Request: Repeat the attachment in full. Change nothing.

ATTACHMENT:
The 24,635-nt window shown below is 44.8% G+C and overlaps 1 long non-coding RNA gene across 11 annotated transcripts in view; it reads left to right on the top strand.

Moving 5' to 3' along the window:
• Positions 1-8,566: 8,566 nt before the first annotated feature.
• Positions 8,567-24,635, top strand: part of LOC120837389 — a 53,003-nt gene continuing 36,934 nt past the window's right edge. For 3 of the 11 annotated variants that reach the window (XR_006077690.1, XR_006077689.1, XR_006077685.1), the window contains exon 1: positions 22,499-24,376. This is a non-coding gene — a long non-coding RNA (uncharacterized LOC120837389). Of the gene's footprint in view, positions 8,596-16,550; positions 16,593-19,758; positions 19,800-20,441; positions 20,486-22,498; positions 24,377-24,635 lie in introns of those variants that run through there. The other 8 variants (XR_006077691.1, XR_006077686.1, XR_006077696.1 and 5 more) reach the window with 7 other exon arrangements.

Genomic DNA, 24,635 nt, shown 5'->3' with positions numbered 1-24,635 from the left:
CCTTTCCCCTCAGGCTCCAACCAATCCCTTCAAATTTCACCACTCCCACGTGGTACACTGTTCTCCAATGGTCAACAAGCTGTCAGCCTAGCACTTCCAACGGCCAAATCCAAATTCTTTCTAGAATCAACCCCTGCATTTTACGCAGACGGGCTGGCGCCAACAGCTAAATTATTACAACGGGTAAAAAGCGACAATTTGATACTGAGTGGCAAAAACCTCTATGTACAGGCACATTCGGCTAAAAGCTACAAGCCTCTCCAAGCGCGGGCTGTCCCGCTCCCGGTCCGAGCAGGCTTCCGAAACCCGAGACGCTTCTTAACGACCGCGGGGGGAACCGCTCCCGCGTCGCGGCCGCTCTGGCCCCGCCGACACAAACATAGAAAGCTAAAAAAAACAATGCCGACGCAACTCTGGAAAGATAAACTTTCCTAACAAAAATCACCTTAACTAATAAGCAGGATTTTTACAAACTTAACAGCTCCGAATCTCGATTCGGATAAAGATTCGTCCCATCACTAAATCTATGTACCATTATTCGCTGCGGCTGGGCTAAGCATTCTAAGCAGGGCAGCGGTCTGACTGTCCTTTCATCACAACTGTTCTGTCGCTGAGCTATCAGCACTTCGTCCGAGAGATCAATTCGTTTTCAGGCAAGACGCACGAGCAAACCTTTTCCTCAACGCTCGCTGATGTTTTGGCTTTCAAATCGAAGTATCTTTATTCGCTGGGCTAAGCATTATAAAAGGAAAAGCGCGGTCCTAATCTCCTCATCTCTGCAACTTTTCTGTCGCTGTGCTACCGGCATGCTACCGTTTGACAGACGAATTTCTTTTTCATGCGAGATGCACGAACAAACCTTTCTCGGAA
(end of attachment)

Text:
The 24,635-nt window shown below is 44.8% G+C and overlaps 1 long non-coding RNA gene across 11 annotated transcripts in view; it reads left to right on the top strand.

Moving 5' to 3' along the window:
• Positions 1-8,566: 8,566 nt before the first annotated feature.
• Positions 8,567-24,635, top strand: part of LOC120837389 — a 53,003-nt gene continuing 36,934 nt past the window's right edge. For 3 of the 11 annotated variants that reach the window (XR_006077690.1, XR_006077689.1, XR_006077685.1), the window contains exon 1: positions 22,499-24,376. This is a non-coding gene — a long non-coding RNA (uncharacterized LOC120837389). Of the gene's footprint in view, positions 8,596-16,550; positions 16,593-19,758; positions 19,800-20,441; positions 20,486-22,498; positions 24,377-24,635 lie in introns of those variants that run through there. The other 8 variants (XR_006077691.1, XR_006077686.1, XR_006077696.1 and 5 more) reach the window with 7 other exon arrangements.

Genomic DNA, 24,635 nt, shown 5'->3' with positions numbered 1-24,635 from the left:
CCTTTCCCCTCAGGCTCCAACCAATCCCTTCAAATTTCACCACTCCCACGTGGTACACTGTTCTCCAATGGTCAACAAGCTGTCAGCCTAGCACTTCCAACGGCCAAATCCAAATTCTTTCTAGAATCAACCCCTGCATTTTACGCAGACGGGCTGGCGCCAACAGCTAAATTATTACAACGGGTAAAAAGCGACAATTTGATACTGAGTGGCAAAAACCTCTATGTACAGGCACATTCGGCTAAAAGCTACAAGCCTCTCCAAGCGCGGGCTGTCCCGCTCCCGGTCCGAGCAGGCTTCCGAAACCCGAGACGCTTCTTAACGACCGCGGGGGGAACCGCTCCCGCGTCGCGGCCGCTCTGGCCCCGCCGACACAAACATAGAAAGCTAAAAAAAACAATGCCGACGCAACTCTGGAAAGATAAACTTTCCTAACAAAAATCACCTTAACTAATAAGCAGGATTTTTACAAACTTAACAGCTCCGAATCTCGATTCGGATAAAGATTCGTCCCATCACTAAATCTATGTACCATTATTCGCTGCGGCTGGGCTAAGCATTCTAAGCAGGGCAGCGGTCTGACTGTCCTTTCATCACAACTGTTCTGTCGCTGAGCTATCAGCACTTCGTCCGAGAGATCAATTCGTTTTCAGGCAAGACGCACGAGCAAACCTTTTCCTCAACGCTCGCTGATGTTTTGGCTTTCAAATCGAAGTATCTTTATTCGCTGGGCTAAGCATTATAAAAGGAAAAGCGCGGTCCTAATCTCCTCATCTCTGCAACTTTTCTGTCGCTGTGCTACCGGCATGCTACCGTTTGACAGACGAATTTCTTTTTCATGCGAGATGCACGAACAAACCTTTCTCGGAA